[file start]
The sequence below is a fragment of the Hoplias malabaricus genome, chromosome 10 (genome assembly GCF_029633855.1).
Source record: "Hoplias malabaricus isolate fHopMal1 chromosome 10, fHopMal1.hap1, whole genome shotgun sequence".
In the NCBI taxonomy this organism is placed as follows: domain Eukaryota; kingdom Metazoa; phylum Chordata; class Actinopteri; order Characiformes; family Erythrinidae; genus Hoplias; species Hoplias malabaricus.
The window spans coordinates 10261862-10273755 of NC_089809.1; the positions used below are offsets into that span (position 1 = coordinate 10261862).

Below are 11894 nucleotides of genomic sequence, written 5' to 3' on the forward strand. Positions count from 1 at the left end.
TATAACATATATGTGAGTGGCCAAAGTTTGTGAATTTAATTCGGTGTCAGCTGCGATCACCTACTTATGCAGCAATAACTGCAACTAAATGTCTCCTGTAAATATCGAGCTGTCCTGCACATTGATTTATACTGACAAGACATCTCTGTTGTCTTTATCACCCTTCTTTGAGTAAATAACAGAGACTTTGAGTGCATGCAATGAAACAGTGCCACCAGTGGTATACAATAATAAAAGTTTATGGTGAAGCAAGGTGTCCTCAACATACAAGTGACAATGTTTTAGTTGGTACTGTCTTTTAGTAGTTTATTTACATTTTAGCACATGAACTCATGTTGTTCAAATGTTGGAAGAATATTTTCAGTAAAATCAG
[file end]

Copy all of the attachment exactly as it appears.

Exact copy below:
The sequence below is a fragment of the Hoplias malabaricus genome, chromosome 10 (genome assembly GCF_029633855.1).
Source record: "Hoplias malabaricus isolate fHopMal1 chromosome 10, fHopMal1.hap1, whole genome shotgun sequence".
In the NCBI taxonomy this organism is placed as follows: domain Eukaryota; kingdom Metazoa; phylum Chordata; class Actinopteri; order Characiformes; family Erythrinidae; genus Hoplias; species Hoplias malabaricus.
The window spans coordinates 10261862-10273755 of NC_089809.1; the positions used below are offsets into that span (position 1 = coordinate 10261862).

Below are 11894 nucleotides of genomic sequence, written 5' to 3' on the forward strand. Positions count from 1 at the left end.
TATAACATATATGTGAGTGGCCAAAGTTTGTGAATTTAATTCGGTGTCAGCTGCGATCACCTACTTATGCAGCAATAACTGCAACTAAATGTCTCCTGTAAATATCGAGCTGTCCTGCACATTGATTTATACTGACAAGACATCTCTGTTGTCTTTATCACCCTTCTTTGAGTAAATAACAGAGACTTTGAGTGCATGCAATGAAACAGTGCCACCAGTGGTATACAATAATAAAAGTTTATGGTGAAGCAAGGTGTCCTCAACATACAAGTGACAATGTTTTAGTTGGTACTGTCTTTTAGTAGTTTATTTACATTTTAGCACATGAACTCATGTTGTTCAAATGTTGGAAGAATATTTTCAGTAAAATCAG